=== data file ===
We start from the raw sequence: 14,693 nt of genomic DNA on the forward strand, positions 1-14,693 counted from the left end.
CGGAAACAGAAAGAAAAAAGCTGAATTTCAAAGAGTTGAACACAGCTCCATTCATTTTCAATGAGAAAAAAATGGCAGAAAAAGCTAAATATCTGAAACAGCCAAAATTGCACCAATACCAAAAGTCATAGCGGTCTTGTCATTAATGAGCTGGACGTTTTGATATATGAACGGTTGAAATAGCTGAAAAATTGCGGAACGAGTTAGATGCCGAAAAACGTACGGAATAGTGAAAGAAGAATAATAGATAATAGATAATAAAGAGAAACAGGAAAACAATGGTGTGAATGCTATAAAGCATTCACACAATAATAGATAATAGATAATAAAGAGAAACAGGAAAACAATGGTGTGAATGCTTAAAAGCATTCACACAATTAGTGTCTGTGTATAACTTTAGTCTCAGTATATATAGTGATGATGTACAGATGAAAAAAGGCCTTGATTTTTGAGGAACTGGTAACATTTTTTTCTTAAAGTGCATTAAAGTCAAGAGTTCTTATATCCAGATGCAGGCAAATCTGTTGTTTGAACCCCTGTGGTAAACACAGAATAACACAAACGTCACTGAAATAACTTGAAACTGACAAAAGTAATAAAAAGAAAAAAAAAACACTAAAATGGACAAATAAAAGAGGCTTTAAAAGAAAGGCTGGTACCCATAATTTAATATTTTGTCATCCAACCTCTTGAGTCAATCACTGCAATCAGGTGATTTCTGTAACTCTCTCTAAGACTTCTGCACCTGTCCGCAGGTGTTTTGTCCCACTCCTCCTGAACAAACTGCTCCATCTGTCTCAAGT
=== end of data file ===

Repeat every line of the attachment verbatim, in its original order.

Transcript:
We start from the raw sequence: 14,693 nt of genomic DNA on the forward strand, positions 1-14,693 counted from the left end.
CGGAAACAGAAAGAAAAAAGCTGAATTTCAAAGAGTTGAACACAGCTCCATTCATTTTCAATGAGAAAAAAATGGCAGAAAAAGCTAAATATCTGAAACAGCCAAAATTGCACCAATACCAAAAGTCATAGCGGTCTTGTCATTAATGAGCTGGACGTTTTGATATATGAACGGTTGAAATAGCTGAAAAATTGCGGAACGAGTTAGATGCCGAAAAACGTACGGAATAGTGAAAGAAGAATAATAGATAATAGATAATAAAGAGAAACAGGAAAACAATGGTGTGAATGCTATAAAGCATTCACACAATAATAGATAATAGATAATAAAGAGAAACAGGAAAACAATGGTGTGAATGCTTAAAAGCATTCACACAATTAGTGTCTGTGTATAACTTTAGTCTCAGTATATATAGTGATGATGTACAGATGAAAAAAGGCCTTGATTTTTGAGGAACTGGTAACATTTTTTTCTTAAAGTGCATTAAAGTCAAGAGTTCTTATATCCAGATGCAGGCAAATCTGTTGTTTGAACCCCTGTGGTAAACACAGAATAACACAAACGTCACTGAAATAACTTGAAACTGACAAAAGTAATAAAAAGAAAAAAAAAACACTAAAATGGACAAATAAAAGAGGCTTTAAAAGAAAGGCTGGTACCCATAATTTAATATTTTGTCATCCAACCTCTTGAGTCAATCACTGCAATCAGGTGATTTCTGTAACTCTCTCTAAGACTTCTGCACCTGTCCGCAGGTGTTTTGTCCCACTCCTCCTGAACAAACTGCTCCATCTGTCTCAAGT